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London, UK – IM Pei at the annual RIBA Gold Medal crit

The 2009 RIBA medalists presented their projects to a sphinx-like IM Pei

It was, as RIBA president Ruth Reed called it, one of the ‘most delightful moments in the calendar’. The annual RIBA Gold Medal crit is a brief chance for the Bronze and Silver Medal-winning students to present their work to the panel that nominated them and an invited audience, with the front-row, guest-of-honour seat saved for that year’s Gold Medallist.

Richard Difford, tutor at University of Westminster, kicked things off, standing in for his absent student Rebecca Gregory, winner of the Dissertation Medal. Complex geometry and social history were dispensed with equal aplomb in her exploration of the development of 19th-century skew-bridge arches - a line of inquiry inspired by a single drawing in an 1845 edition of trade journal The Builder.

Weng Yeng-Teh was up next. Her Bronze Medal-winning project was a ‘mutually beneficial’ viewing platform and new salt-harvesting method for a site on the Galapagos, where the salt industry has driven away the once-native flamingos.

Compelling visualisations and pictures of messy salt-crystal experiments charmed the crowd. David Gloster wondered how the flamingos would know it was safe to return.

Alexandra Stara wanted to know what the project had to do with ‘architectural processes’. Why muck around with salt crystals when she should be translating tectonics into forms? James Soane of Project Orange came to Yeng-Teh’s defence - why criticise when ‘her vehicle of narrative was so powerful’? After all, he added, the project did represent a crisis of the moment.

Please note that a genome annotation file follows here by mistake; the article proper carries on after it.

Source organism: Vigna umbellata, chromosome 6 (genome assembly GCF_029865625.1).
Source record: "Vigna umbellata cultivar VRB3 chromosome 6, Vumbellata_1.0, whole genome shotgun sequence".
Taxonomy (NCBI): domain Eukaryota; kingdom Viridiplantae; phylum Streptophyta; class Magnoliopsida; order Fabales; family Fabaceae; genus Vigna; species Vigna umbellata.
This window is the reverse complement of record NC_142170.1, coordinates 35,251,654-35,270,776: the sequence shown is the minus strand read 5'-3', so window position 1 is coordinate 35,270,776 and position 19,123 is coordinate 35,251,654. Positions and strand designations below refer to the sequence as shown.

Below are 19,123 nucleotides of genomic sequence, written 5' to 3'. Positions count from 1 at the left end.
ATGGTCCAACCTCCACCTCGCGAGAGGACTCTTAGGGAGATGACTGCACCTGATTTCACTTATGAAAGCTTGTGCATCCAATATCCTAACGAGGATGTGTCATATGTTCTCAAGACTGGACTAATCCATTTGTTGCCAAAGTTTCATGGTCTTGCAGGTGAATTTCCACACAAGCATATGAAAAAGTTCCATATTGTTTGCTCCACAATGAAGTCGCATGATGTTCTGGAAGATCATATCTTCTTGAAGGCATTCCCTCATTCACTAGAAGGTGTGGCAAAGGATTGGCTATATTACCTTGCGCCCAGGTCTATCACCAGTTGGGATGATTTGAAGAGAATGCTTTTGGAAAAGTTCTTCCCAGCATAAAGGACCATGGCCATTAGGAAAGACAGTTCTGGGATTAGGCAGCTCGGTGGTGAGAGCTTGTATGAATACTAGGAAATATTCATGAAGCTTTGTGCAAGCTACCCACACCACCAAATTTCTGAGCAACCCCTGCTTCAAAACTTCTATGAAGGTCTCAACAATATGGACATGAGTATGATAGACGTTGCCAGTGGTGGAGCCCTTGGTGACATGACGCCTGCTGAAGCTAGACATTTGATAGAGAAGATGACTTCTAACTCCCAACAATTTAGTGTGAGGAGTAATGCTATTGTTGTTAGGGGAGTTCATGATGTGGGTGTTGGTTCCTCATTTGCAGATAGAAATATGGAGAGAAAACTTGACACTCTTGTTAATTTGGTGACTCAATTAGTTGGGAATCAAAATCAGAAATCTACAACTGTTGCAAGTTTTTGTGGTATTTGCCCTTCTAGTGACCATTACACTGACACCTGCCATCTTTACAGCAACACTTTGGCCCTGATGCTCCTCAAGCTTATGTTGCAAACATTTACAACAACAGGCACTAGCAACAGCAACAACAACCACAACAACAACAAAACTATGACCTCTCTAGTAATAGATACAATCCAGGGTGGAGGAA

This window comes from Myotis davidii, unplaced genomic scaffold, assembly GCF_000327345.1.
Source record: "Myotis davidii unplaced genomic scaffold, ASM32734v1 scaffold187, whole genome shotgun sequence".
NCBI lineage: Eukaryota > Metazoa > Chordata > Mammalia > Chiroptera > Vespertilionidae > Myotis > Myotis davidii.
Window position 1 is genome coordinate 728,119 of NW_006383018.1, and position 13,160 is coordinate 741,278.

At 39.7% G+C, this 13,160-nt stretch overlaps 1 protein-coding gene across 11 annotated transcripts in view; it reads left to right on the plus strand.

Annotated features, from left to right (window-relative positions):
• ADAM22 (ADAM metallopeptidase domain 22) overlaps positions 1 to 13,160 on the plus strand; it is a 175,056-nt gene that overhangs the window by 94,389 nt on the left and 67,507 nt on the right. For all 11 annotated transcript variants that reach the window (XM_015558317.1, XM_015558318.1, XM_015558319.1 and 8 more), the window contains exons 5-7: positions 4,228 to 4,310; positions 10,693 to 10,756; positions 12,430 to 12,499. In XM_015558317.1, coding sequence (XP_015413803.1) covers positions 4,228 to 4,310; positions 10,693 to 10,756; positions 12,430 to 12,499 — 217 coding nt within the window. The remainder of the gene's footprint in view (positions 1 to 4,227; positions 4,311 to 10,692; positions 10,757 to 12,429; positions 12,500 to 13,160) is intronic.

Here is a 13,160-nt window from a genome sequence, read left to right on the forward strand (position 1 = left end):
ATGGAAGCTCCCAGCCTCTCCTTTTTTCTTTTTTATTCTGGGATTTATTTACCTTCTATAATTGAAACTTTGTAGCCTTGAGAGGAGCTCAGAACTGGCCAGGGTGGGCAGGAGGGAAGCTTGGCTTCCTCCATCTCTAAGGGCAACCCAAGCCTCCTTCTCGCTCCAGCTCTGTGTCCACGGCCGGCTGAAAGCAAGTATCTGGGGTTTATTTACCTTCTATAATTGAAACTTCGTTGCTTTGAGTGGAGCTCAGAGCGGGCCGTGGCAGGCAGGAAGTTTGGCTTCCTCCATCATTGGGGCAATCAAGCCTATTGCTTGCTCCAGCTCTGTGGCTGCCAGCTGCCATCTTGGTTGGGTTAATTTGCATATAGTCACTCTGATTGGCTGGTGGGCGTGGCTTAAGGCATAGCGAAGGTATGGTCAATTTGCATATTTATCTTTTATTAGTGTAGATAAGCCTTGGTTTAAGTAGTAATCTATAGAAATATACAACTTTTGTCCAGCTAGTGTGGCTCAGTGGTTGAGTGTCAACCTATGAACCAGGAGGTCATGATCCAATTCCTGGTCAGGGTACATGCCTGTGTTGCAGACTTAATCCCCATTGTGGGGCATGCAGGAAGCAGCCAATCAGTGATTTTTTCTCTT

In every crisis, opportunity. Reed pointed to the project as an example of architects’ excellent capacity to explore the interdisciplinary. When asked to comment, Mr Pei kept his counsel: ‘I’m listening,’ he said.

Silver Medallist Nicholas Szczepaniak headlined with his ‘intentionally provocative and allegorical project’. Visualisations that made HR Giger look like a big softy accompanied the description of Szczepaniak’s 10 military defense towers, located off the Blackwall estuary.

‘Are they meant to replace cities?’ asked Dominic Wilkinson. ‘We can look into that’, replied Szczepaniak, clearly getting into the swing of post-Part 2 life in practice.

Bob Sheil of the Bartlett started some rumblings - who is the intended audience of this project? Papers were shuffled, weight shifted on seats. But just as Szczepaniak was about to be put through his paces - time, ladies and gentlemen, was up.

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